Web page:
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PopGap #30: Exiled (2006)
Exiled is my second Johnnie To movie in the last few months, and third overall, and I'm not sure I've figured out how to watch them to find the quality that everyone else talks about. To's unorthodox mix of supposed genre deconstruction, sincere hyper-sentimentality and purely stylistic indulgence feels like the work of a lazy teenager rather than a canny craftsman. Where To's 1999 breakthrough The Mission felt whole, if slight, in its exploration of the mundane flipside to Hong Kong crime tropes, Exiled feels fractured into a thousand pieces cut from different puzzles. Some movies challenge preconceptions by constantly examining their own form and themes; Exiled doesn't feel introspective, just defiantly obtuse, with its greatest assaults aimed broadly at the suspension of disbelief.
Four soldiers (Anthony Wong, Francis Ng, Roy Cheung, Lam Suet) in a crime organization are sent to assassinate an old friend (Nick Cheung), who is returning after years in exile following a failed attempt on the life of their boss (Gordon Lam). After a few rounds of especially ludicrous gunfire, they opt to reunite instead, with the four hitmen joining their colleague on the vindictive crime lord's shitlist. To presents his unconventional mixture of gangster action, precious introspection and thick sentiment in Exiled with the utmost sincerity, as he strains credulity to depict how people will put their lives in immediate peril to nurture their bonds to home, friends and family. Unlike the unbridled operatic emotional carnage of John Woo, To modulates the volume of his drama but is otherwise smitten with most of the same tricks, with a few also borrowed from Hollywood directors like Michael Mann; To's approach doesn't seem vastly different from other Kong Kong action cinema in concept, just in its slight variations of form.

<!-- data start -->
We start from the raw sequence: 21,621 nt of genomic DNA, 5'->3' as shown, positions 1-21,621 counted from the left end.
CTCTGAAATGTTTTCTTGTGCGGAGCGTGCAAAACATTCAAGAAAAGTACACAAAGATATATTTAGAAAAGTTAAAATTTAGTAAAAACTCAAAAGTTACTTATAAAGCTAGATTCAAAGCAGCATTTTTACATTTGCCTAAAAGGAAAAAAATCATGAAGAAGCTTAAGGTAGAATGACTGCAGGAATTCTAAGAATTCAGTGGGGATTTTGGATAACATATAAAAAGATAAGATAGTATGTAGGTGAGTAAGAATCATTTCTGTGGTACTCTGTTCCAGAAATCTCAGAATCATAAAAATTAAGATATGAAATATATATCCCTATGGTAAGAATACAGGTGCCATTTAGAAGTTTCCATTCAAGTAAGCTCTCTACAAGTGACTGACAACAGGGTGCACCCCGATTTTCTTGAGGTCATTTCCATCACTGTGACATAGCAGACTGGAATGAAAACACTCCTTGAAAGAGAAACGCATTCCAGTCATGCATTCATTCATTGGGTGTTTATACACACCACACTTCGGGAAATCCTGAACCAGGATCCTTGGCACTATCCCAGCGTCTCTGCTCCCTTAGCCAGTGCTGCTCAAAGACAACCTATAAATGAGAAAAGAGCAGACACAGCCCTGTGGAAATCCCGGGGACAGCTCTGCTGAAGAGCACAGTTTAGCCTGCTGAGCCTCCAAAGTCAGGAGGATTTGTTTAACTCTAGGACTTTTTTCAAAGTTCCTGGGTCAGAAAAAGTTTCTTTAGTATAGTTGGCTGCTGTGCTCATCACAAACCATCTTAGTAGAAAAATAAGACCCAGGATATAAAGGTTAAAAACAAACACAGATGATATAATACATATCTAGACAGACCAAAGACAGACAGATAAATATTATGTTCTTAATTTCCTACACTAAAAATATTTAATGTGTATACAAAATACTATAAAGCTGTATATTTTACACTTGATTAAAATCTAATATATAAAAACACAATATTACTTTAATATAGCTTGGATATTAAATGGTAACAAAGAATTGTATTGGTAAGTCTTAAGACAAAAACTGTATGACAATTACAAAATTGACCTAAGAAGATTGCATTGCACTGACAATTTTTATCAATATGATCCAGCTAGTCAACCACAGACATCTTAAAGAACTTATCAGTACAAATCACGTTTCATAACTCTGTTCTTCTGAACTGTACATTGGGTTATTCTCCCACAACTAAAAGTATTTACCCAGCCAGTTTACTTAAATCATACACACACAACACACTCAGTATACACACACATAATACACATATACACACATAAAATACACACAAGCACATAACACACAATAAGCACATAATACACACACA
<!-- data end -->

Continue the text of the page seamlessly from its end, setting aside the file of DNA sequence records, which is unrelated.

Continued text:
With the treacly sense of nostalgic camaraderie amongst To's criminals, Exiled wants to be The Big Chill of crime dramas — except that Lawrence Kasdan's self-regarding yuppies have believably burrowed themselves into holes of their own self-regard. To's characters are fatalistically stupid as well as astoundingly bad at their jobs; their inexplicable choices only make sense insofar as To needs them to set-up over-stylized and mostly inconsequential (but sometimes clever) action scenes or brooding montages of self-inflicted melancholy. To's themes, as lazily as they are explored here, are mere slivers dwarfed by busy flourishes of GI Joe-level marksmanship, and quirky indulgences such as unhinged doors pirouetting between bullets and cans of Red Bull floating through the air in slo-mo for a pretense of significance.
If there's a master vision behind To's work, I don't see it; Exiled feels like a retread of The Mission's milieu, but with that earlier movie's tight action scenes replaced by sloppy and nearly absurd lapses in spatial and narrative logic.
Exiled (2006) was brought to my Potluck Film Fest by Mike Russell. Exiled ranked on my Flickchart at #2346/3874 (39%).
Notes on Exiled (2006)
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